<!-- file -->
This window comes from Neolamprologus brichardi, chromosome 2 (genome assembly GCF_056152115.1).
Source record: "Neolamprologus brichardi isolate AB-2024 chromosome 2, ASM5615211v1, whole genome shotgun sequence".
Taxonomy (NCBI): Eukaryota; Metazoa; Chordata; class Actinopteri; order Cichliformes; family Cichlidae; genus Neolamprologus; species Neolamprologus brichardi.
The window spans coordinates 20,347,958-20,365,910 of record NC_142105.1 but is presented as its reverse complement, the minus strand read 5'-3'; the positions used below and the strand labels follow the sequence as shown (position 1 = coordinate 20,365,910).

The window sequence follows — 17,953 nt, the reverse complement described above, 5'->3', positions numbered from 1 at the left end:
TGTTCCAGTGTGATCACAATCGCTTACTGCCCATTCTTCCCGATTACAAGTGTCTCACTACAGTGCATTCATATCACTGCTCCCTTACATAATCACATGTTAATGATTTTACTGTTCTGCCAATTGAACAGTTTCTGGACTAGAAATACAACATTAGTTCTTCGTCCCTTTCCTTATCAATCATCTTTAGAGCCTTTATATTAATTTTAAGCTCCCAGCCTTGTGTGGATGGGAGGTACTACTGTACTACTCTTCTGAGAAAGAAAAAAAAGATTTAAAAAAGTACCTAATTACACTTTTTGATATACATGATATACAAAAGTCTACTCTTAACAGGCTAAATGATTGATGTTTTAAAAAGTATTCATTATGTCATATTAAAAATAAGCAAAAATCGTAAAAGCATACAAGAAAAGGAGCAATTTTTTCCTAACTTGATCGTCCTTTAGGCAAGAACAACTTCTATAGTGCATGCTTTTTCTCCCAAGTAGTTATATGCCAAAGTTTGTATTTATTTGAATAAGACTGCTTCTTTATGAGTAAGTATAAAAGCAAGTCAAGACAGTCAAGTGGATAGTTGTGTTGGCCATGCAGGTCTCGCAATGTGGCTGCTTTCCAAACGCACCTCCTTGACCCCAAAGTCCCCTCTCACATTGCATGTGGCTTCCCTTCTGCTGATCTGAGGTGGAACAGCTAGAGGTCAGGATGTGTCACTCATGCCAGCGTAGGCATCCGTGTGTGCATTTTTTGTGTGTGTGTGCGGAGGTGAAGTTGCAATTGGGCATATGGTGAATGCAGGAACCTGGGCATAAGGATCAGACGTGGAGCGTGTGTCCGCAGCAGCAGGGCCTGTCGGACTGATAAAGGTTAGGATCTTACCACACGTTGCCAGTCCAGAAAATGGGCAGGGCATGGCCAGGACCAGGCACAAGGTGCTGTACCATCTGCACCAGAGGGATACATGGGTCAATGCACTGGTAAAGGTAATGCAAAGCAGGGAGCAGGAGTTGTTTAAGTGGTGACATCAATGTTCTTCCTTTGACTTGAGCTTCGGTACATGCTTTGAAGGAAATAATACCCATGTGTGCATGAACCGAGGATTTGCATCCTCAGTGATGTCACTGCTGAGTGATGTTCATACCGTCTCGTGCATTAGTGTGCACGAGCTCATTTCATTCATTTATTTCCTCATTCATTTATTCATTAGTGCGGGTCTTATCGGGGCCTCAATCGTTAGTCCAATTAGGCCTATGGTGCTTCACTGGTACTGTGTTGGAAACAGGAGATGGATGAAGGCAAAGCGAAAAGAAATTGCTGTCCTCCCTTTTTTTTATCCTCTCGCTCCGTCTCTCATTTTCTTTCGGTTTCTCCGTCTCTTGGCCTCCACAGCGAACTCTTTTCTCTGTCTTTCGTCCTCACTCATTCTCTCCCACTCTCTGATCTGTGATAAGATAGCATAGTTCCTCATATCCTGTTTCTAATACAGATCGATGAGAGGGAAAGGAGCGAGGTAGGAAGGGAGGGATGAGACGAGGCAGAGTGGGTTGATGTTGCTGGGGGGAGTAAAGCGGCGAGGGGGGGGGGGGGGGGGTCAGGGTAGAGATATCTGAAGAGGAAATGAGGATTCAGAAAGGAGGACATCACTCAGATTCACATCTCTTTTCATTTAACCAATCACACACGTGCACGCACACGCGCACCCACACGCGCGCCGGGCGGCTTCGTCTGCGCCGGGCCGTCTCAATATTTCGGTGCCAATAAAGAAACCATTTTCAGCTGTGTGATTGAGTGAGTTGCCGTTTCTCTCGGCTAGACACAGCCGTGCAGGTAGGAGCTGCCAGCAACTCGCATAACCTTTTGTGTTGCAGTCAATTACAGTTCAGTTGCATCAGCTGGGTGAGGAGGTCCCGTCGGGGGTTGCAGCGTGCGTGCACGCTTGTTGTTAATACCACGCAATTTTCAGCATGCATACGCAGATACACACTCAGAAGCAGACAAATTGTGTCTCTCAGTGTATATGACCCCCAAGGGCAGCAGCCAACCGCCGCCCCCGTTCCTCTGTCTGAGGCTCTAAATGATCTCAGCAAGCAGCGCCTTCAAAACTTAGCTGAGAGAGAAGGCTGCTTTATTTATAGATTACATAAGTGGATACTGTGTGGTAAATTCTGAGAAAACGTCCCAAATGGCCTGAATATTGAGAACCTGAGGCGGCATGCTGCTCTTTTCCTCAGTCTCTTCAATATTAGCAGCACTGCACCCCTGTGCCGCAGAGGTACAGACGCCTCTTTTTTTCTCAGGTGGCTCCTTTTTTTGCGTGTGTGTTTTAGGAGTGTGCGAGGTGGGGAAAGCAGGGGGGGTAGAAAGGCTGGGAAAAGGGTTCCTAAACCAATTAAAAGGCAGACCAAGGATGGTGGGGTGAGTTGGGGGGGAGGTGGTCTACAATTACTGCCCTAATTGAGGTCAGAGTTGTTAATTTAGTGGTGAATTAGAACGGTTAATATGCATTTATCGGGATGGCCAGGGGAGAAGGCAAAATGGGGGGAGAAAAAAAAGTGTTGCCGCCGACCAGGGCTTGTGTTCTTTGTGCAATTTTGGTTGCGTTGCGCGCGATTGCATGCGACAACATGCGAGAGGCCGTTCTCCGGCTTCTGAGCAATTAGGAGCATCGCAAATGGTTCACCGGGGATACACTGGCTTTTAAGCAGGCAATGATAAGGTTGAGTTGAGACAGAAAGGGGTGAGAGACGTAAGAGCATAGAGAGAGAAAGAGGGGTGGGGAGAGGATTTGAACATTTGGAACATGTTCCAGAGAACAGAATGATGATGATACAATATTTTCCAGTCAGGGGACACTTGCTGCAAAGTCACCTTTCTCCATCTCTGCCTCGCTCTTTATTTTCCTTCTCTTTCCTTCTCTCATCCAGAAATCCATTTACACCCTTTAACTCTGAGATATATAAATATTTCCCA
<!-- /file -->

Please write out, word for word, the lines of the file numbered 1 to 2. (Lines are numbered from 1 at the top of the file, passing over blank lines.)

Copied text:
This window comes from Neolamprologus brichardi, chromosome 2 (genome assembly GCF_056152115.1).
Source record: "Neolamprologus brichardi isolate AB-2024 chromosome 2, ASM5615211v1, whole genome shotgun sequence".